THE CASSPIR PROJECT
An unprecedented undertaking comprised of multi-faceted installation, photography, oral history, and documentary.
Anyone who has spent time in South Africa in the 1980’s shares some history with the Casspir; it is as familiar as the smell of tear gas and burning tires.
Nothing said “police intimidation” like the smell of diesel fuel and the roar of the 165 horsepower engine. Nothing was as potent as seeing one of these ironclad beasts flying through narrow township streets at 90 km/h. Ziman elected to leave South Africa in 1981 and has lived in the United States for 30 years.
“I remember columns of Casspirs, ten or fifteen, heading for the East Rand Townships of Daveyton and Katlehong,” Ziman says. “Heavily armed paramilitary police sitting casually on the roofs brandishing automatic weapons. I remember Casspirs flying at high speeds down the narrow, potholed streets of Soweto. I remember how the South African police would park two Casspirs in the road to form a blockade, forcing drivers to slow into an S-shaped route for tense inspection.”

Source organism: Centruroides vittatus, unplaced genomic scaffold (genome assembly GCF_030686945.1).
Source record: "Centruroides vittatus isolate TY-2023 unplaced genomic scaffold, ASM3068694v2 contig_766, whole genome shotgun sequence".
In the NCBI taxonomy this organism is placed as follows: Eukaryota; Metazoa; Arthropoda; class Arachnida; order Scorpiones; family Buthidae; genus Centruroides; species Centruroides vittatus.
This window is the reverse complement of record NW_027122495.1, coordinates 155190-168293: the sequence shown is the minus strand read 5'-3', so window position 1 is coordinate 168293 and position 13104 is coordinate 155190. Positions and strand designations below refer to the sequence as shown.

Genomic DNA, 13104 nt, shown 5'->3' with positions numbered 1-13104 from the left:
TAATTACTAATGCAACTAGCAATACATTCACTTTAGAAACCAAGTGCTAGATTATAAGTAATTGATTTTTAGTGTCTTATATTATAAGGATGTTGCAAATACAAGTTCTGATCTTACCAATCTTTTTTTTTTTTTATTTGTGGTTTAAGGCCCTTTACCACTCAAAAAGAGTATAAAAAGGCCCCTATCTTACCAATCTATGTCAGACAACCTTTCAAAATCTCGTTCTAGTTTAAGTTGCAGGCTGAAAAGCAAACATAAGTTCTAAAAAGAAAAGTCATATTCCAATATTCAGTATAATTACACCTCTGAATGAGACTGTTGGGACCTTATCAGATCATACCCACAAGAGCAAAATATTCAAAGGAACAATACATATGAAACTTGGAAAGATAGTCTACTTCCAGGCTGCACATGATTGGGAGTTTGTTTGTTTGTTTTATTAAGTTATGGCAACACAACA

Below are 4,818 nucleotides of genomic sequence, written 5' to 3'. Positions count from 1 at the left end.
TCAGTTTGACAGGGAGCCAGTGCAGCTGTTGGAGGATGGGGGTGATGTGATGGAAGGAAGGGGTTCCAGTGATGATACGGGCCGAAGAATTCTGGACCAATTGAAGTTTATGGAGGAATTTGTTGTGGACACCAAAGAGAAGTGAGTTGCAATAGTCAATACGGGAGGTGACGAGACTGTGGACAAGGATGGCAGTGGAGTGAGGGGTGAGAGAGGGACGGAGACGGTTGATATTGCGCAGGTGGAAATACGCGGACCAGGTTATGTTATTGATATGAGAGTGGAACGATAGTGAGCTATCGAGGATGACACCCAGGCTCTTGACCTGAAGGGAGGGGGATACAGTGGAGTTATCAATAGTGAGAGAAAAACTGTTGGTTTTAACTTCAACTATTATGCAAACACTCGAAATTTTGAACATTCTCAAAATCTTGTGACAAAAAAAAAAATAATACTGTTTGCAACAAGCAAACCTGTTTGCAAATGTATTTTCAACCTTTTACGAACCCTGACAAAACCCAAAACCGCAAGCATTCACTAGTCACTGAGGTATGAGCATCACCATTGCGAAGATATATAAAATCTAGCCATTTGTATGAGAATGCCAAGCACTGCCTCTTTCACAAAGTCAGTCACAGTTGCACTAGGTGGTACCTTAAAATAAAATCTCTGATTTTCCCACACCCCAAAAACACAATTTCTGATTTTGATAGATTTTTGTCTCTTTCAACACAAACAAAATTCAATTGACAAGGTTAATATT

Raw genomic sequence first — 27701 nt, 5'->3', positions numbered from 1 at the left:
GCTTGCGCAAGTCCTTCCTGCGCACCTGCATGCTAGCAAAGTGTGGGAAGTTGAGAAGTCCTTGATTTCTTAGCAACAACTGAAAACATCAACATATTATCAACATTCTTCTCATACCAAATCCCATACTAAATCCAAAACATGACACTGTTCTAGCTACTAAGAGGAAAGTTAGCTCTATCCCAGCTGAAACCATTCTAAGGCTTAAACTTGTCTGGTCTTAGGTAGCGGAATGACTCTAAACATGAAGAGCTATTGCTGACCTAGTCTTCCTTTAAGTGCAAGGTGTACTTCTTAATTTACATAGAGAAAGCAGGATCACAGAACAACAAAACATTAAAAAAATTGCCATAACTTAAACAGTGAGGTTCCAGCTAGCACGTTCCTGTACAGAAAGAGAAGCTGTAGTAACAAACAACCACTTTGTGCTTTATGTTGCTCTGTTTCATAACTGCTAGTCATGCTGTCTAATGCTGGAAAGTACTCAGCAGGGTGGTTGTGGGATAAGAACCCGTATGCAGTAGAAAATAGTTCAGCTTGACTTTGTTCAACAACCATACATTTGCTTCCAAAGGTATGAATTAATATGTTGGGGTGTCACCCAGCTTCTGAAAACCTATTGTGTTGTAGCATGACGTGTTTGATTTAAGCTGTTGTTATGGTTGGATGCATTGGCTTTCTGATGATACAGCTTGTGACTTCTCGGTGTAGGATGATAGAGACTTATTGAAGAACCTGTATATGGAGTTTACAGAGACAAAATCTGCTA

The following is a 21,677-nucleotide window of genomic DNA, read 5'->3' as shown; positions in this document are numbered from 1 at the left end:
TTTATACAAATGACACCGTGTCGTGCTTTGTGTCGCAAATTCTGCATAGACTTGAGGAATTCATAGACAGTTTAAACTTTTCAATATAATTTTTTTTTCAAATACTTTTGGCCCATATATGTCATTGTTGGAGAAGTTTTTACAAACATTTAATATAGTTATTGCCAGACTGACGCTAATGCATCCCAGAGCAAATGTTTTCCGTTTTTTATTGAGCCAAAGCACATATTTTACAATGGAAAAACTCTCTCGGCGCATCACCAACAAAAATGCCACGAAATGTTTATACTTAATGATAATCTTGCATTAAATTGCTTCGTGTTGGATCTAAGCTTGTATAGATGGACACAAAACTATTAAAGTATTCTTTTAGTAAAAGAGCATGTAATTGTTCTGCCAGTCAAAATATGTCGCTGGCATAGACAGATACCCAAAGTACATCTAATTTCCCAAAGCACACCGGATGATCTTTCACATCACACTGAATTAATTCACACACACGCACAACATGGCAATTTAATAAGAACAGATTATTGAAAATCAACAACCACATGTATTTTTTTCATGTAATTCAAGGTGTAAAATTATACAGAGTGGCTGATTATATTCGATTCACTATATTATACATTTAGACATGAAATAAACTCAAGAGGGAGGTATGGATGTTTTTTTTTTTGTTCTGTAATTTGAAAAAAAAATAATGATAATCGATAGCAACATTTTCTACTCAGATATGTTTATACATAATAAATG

The “Casspir” series, captured in Kliptown, South Africa is a cinematic portrayal of the Casspir vehicle in stunning and terrifying use. This series of photographs also feature the regalia textiles and the AK-47 beaded sculpture.
The UN estimates that there are more than five hundred million small arms in circulation around the world. More than seventy million of those are estimated to be AK 47’s.
Ninety percent of all casualties in wars around the world are caused by small arms.
Eighty percent of those killed are civilians.
The textiles of the Casspir Project showcase the work produced by a network of artisans that developed into the colaborative backbone of the project.